house calls

Pandemic fatigue and burnout

By JOSEPH A. D'ABBRACCIO, D.V.M.
Posted 2/10/21

January marked the one-year anniversary of the first COVID-19 diagnoses in the United States, according to the Centers for Disease Control and Prevention. In that 12 month period, the world as we …

This item is available in full to subscribers.

Please log in to continue

Log in
house calls

Pandemic fatigue and burnout

Posted

January marked the one-year anniversary of the first COVID-19 diagnoses in the United States, according to the Centers for Disease Control and Prevention. In that 12 month period, the world as we knew it changed in every respect. Schools closed then, later, developed remote learning. Businesses sent employees away from the workplace to continue work at home, if possible, while other businesses closed entirely. Travel came to a standstill. Holiday plans were canceled. People had to find other ways to entertain themselves and their families. Some found refuge performing home projects, developing a new hobby, picking up a new book, and some decided to visit their local animal shelter to adopt their new best friend. The latter has brought forward unprecedented change in the area of animal health care and husbandry.

Veterinarians across the country are seeing astonishing numbers of patients daily. Patients with illnesses that would normally be seen by your family veterinarian are not able to get in. Every veterinary practice is booked out several weeks for routine care, with only so many daily spots for sick patients. This then forces the area veterinary hospitals to refer patients to emergency rooms or specialty centers. In the past six months, several of those specialty hospitals stopped taking patients as they were at capacity. They were forced to divert patients to other facilities. At times, the wait times to be seen have been eight to 16 hours. Imagine sitting in your car with your sick pet, or sitting in your car alone while your pet is inside the hospital waiting to be seen.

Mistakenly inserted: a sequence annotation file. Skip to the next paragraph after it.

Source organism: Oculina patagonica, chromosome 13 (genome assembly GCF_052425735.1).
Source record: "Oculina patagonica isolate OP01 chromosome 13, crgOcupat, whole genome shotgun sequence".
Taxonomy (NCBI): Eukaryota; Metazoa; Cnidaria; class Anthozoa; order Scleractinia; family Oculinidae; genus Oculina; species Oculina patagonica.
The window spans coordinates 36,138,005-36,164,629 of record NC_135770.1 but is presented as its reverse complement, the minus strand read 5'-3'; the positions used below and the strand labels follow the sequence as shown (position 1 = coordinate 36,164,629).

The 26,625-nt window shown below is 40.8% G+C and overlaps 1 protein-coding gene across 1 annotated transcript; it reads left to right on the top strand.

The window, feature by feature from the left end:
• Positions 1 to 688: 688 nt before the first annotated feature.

While many perceive veterinary medicine to be a happy career of loving puppies and kittens with complete positivity, that is so very far from reality. Yes, veterinarians and veterinary team members get to care for amazing patients, but often, the job is filled with heartache, unappreciation, physical demands, emotional setbacks and, sometimes, damn near abuse. Imagine spending your 12- or 18-hour day driving forward your patient roster with sick pet after sick pet. Plus, during that period, you are also dealing with all the emotions the owner is going through. Some of those owners are not only grappling with the illness of their pet but also the financial burdens of veterinary care. In many cases, the veterinary professional is put in very unkind situations, such as being blamed for the pet’s illness or being accused of only caring about making money. Of course, these accusations cannot be further from the truth. The grind of the profession is often like weathering a hurricane, and that experience is repeated daily, week after week.

Pandemic fatigue syndrome is certainly something we all can appreciate on more than one level. It is more important now, more than ever, that we all continue to be kind to one another. We all must appreciate and understand that everyone is going through struggles together and that we must communicate and work together to make every situation better. All members of the veterinary health care team care about the health and wellbeing of all of our patients. We all dedicate our entire lives to being the custodians of the human-animal bond and advocate for animal welfare. Please remember to be kind to one another.

Catskill Veterinary Services, PLLC

www.catskillvetservices.com

Comments

No comments on this story | Please log in to comment by clicking here
Please log in or register to add your comment